10 Breastfeeding Myths That Need to Die

10 Breastfeeding Myths That Need to Die

Raise your hand if someone has given you breastfeeding advice (solicited or not) at some point in your life. Yep. Go ahead - let's all collectively raise our hands. We've all been there. Whether it's Aunt Sally, Susie Sunshine down the street, or even your mother, it comes from a place with nothing but good intentions. However, many of the "rules" and suggestions about breastfeeding are at worst myths and at best, outdated. The study of human lactation is ongoing and ever evolving.

Moreover, we have only begun to scratch the surface in what we know about human milk! As lactation professionals, we recertify every three years and have to continue our education to stay up to date and advise moms using the most current evidence-based information. Even still, there are a handful of recurrent breastfeeding myths that I see all over social media and, well, they need to die.

1. Breastfeeding is natural.

This point in and of itself is not untrue. However, there are some things to consider with this natural process. True that breastfeeding is the natural way to feed an infant. And true, that baby instinctively knows what to do at the breast directly following birth, BUT there is a caveat.

The first hour after birth (AKA the Magical Hour) is critical to the "natural" process of breastfeeding. Meaning that if a baby is put skin to skin (on mom's bare chest between her breasts) immediately following birth, and left undisturbed, they will instinctively crawl (yes crawl!) up to and latch on - all by themselves. However, how often do we see postpartum events unfold just so? Often there have been interventions, medications, or hospital policy that inhibit this whole "natural" process from going down. So what happens when we miss the Magical Hour window for baby to do what baby naturally knows what to do? We have to help the process along, and unfortunately, the longer that we take to get an infant to the breast and latch postpartum the more of a learning curve they will need. All is not lost, but the process turns from an intuitive one to an educational one. And for most women, this is the experience, which is why you will hear me discuss breastfeeding as a learned behavior more often than not.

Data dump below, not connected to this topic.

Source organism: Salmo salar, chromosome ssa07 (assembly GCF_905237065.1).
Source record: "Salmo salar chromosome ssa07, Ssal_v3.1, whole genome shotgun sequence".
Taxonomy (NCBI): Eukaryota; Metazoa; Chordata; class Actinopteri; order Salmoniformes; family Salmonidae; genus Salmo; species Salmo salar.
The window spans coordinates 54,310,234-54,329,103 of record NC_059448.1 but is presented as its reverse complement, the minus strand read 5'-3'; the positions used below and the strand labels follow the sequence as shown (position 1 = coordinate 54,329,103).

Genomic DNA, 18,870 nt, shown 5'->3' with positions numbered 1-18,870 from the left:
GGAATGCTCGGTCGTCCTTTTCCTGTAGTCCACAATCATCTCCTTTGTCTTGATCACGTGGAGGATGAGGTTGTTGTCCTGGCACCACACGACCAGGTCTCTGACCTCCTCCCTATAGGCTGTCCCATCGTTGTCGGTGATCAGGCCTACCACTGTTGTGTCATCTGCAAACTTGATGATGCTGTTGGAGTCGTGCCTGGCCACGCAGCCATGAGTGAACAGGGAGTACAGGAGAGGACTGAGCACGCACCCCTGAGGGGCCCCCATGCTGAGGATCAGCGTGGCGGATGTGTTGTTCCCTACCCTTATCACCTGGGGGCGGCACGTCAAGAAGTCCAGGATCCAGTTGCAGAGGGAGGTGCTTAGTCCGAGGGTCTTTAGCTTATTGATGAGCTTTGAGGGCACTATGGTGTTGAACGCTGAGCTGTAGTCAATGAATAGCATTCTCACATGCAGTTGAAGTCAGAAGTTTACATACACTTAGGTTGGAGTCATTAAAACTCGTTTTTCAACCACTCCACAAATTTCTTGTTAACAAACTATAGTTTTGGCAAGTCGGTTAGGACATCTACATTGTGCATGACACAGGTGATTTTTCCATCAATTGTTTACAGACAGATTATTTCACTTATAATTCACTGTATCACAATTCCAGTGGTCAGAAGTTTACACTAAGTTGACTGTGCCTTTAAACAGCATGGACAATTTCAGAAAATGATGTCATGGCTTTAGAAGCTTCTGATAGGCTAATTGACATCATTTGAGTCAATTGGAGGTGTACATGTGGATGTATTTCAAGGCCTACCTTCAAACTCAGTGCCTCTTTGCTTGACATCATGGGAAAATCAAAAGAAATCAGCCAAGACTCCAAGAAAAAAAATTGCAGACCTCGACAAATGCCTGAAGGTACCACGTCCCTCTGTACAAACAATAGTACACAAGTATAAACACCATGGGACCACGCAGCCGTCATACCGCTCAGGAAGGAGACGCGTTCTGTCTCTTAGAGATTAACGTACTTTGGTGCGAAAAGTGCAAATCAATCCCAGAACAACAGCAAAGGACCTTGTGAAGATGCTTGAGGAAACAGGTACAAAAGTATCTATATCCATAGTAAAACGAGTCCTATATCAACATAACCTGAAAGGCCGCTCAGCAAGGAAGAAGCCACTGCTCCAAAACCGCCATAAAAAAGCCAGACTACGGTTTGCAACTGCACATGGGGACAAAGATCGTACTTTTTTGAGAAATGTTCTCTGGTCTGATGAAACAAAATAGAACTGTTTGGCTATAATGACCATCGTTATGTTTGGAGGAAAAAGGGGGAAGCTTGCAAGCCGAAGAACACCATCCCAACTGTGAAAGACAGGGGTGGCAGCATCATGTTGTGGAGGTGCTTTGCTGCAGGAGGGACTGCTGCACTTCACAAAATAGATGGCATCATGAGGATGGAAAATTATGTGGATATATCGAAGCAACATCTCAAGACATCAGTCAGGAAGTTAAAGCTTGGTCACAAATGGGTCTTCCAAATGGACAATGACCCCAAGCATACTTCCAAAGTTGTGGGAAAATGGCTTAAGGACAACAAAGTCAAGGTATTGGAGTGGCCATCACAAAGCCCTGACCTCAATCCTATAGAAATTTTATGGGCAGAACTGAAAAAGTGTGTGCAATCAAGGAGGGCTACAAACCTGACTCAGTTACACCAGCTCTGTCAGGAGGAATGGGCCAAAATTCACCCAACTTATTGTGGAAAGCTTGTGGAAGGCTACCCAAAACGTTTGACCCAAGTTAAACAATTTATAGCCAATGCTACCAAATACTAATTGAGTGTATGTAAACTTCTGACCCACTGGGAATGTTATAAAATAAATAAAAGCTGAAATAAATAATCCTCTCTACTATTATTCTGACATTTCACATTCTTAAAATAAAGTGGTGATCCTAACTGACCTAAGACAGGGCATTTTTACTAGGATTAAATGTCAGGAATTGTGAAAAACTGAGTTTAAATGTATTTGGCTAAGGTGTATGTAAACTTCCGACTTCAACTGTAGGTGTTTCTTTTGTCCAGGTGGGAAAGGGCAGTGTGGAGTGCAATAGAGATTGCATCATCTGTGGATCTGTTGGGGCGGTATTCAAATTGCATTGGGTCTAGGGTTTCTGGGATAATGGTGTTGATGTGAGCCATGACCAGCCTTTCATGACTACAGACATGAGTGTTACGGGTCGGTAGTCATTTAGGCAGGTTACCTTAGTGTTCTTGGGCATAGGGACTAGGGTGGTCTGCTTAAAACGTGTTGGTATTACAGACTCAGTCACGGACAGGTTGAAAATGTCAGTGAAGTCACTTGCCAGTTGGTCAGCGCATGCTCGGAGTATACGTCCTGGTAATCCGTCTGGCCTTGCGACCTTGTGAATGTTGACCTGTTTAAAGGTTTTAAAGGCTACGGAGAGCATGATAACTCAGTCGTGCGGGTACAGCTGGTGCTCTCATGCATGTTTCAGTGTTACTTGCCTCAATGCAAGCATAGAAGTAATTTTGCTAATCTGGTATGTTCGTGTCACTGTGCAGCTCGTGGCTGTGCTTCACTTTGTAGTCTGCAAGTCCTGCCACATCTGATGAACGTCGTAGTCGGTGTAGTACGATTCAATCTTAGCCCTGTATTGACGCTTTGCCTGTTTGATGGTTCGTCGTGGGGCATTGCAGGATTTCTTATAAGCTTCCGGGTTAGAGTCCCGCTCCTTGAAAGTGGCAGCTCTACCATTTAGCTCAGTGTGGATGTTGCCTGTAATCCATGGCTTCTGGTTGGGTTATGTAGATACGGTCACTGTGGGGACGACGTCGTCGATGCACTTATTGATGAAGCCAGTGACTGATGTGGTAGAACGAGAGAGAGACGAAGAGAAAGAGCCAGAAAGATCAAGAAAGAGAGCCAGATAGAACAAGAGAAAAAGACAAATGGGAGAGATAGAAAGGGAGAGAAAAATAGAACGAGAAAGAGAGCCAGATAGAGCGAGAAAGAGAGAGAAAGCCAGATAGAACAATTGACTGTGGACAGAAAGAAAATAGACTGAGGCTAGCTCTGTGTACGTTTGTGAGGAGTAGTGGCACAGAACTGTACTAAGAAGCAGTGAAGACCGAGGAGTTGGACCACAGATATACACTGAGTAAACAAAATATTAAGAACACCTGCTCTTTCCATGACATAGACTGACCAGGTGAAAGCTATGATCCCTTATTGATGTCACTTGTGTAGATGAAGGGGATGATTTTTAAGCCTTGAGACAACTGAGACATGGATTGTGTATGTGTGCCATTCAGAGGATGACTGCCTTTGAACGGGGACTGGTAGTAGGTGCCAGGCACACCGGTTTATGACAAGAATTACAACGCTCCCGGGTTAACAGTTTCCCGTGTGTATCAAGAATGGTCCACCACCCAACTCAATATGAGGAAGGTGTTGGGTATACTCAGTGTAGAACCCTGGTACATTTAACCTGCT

2. You need to prepare your nipples.

You guys, I was about six months along in my first pregnancy when my mom matter of factly informed me that I needed to start preparing my nipples. Wait; what?! As horrified as I was, what did I know? She nursed three babies so, I took the advice, and for a week straight I took a dry washcloth to my nipples and scrubbed them. I cringe recalling it now. I remember looking down at my jacked up nipples - sore and red and thinking this can't be right.

Friends, whatever you do, do not do anything to your nipples to prepare for breastfeeding. Just don't. Number one, and this might shock you, but your breasts and nipples are made for the sole purpose of feeding an infant (I know!). That means they are just fine the way they are to do so, without anything extra. Furthermore, "roughing up" (the actual term used by my mom - sorry mom!) your nips will strip them of their natural lubricant and dry them out, which is a recipe for cracked nipples once your baby arrives. If you want to do anything to prepare your nipples while your pregnant and postpartum we recommend discontinuing the use of soap on them while showering. They have a natural antibacterial process on their own, and the soap can be drying. And remember, friends, don't let friends rough up their nipples (yes, that's a thing we say now).